GARRET FitzGerald, who took office as Taoiseach in June 1981, puzzled the nation by announcing a "constitutional crusade" -- without explaining what he would crusade for or against.
The question remains unanswered, and State papers for 1981 supply little or no useful detail.
It has always been assumed that FitzGerald essentially meant permitting divorce and revising Articles 2 and 3 of the Constitution.
The first assumption provoked predictable reactions, including some from perhaps surprising quarters. Des O'Malley, then regarded as a likely future Fianna Fail leader, opposed changing Articles 2 or 3.
Sile de Valera, then a Fianna Fail deputy, attacked the Taoiseach on a wider front in a speech at Kilmichael, Co Cork.
She criticised him for "failure to speak out" on behalf of nationalists in Northern Ireland, and said it was naive to think that progress could be achieved by getting rid of the two Articles.
Dr James Kavanagh, auxiliary bishop of Dublin, said he was "hurt" because the Taoiseach had called the Republic a sectarian State. But the Archbishop of Armagh, Cardinal Tomas O Fiaich, took a more relaxed view. He said that we had only starting thinking in 1968-69 about how we could make ourselves attractive to Northern Ireland, and forecast that divorce could be legalised within 10 years.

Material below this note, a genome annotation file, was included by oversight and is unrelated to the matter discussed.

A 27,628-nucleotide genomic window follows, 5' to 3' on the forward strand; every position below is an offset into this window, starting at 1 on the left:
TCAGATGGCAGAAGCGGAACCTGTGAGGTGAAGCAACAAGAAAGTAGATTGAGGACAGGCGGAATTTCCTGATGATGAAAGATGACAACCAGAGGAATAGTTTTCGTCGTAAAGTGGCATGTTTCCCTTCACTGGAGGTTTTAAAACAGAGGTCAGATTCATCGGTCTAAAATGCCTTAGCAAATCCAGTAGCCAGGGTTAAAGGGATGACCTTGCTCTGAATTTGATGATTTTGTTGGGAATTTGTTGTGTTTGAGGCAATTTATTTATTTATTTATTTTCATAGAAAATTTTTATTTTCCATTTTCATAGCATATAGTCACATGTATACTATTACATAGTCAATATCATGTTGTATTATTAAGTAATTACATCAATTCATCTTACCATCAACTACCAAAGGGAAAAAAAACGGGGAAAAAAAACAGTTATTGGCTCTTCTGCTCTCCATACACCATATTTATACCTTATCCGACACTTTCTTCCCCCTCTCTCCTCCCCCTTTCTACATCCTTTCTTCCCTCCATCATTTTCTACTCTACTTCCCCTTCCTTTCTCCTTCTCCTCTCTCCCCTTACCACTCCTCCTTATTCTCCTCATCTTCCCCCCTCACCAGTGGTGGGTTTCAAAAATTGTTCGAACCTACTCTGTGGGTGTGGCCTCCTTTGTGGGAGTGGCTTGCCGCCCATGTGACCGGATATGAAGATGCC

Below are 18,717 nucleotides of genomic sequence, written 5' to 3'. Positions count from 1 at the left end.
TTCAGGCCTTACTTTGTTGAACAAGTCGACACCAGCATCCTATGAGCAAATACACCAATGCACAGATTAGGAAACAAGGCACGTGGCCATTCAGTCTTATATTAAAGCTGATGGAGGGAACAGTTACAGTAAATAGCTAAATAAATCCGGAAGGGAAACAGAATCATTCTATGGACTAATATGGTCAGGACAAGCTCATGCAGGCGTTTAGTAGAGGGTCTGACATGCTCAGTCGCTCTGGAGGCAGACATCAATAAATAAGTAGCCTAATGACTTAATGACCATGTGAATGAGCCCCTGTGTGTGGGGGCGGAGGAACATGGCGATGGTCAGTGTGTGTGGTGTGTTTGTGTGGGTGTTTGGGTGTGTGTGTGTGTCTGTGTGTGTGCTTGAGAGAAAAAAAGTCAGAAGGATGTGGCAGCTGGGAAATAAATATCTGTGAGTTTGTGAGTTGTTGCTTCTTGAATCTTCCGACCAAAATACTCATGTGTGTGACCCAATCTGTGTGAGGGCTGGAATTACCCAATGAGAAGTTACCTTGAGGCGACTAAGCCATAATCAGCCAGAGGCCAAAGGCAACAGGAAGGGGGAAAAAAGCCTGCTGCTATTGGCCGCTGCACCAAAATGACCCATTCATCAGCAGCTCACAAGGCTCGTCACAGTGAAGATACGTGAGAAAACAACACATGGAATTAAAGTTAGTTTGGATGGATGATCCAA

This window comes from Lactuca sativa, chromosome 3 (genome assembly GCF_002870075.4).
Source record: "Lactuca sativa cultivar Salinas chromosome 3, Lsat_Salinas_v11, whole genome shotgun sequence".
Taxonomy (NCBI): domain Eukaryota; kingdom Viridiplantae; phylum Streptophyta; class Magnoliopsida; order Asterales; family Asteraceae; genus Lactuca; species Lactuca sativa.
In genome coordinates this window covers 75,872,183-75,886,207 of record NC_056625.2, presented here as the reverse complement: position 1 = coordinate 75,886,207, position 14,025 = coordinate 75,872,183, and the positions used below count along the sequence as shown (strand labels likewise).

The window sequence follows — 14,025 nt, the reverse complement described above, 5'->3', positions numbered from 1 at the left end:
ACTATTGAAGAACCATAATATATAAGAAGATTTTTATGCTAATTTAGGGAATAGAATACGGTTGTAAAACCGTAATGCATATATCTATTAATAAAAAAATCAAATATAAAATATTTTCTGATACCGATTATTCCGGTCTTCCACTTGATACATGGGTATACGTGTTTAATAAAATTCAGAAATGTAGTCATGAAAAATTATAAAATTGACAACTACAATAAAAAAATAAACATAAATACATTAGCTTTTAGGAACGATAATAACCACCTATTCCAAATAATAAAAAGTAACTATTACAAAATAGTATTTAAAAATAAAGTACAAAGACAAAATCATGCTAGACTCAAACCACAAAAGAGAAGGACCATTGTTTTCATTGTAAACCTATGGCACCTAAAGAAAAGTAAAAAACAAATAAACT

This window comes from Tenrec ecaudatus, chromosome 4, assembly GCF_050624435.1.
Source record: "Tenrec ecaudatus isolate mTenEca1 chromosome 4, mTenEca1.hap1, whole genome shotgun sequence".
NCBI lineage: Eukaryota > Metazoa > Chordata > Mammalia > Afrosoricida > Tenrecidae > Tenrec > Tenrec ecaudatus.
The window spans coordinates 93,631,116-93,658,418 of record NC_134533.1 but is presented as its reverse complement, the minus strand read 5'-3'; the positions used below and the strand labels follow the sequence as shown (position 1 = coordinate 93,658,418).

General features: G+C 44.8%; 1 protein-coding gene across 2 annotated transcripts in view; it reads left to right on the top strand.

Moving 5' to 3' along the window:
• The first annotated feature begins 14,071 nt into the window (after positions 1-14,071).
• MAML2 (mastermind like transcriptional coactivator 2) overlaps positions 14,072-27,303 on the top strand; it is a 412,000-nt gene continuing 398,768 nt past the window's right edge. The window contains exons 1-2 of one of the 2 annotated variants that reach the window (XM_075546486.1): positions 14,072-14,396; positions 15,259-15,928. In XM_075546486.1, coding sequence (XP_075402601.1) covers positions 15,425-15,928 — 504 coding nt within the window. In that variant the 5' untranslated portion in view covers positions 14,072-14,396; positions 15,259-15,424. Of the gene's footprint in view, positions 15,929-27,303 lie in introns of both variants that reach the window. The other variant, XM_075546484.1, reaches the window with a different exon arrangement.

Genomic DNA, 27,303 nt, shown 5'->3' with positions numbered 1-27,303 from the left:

Abortion, soon to become an enormous issue, raised more intense feelings and attracted more correspondence to the Taoiseach.
To the letters he received, he replied that "the government is unalterably opposed to the legalisation of abortion and is committed to taking whatever steps are necessary to ensure that an appropriate constitutional amendment is brought forward without delay".
A young Fine Gael deputy called Enda Kenny forwarded to the Taoiseach, in the usual manner, a letter on the subject which he had received from a constituent.
His accompanying note read: "Kindly let me have the government's position re attached."
Evidently the future Taoiseach was a man of few words in 1981.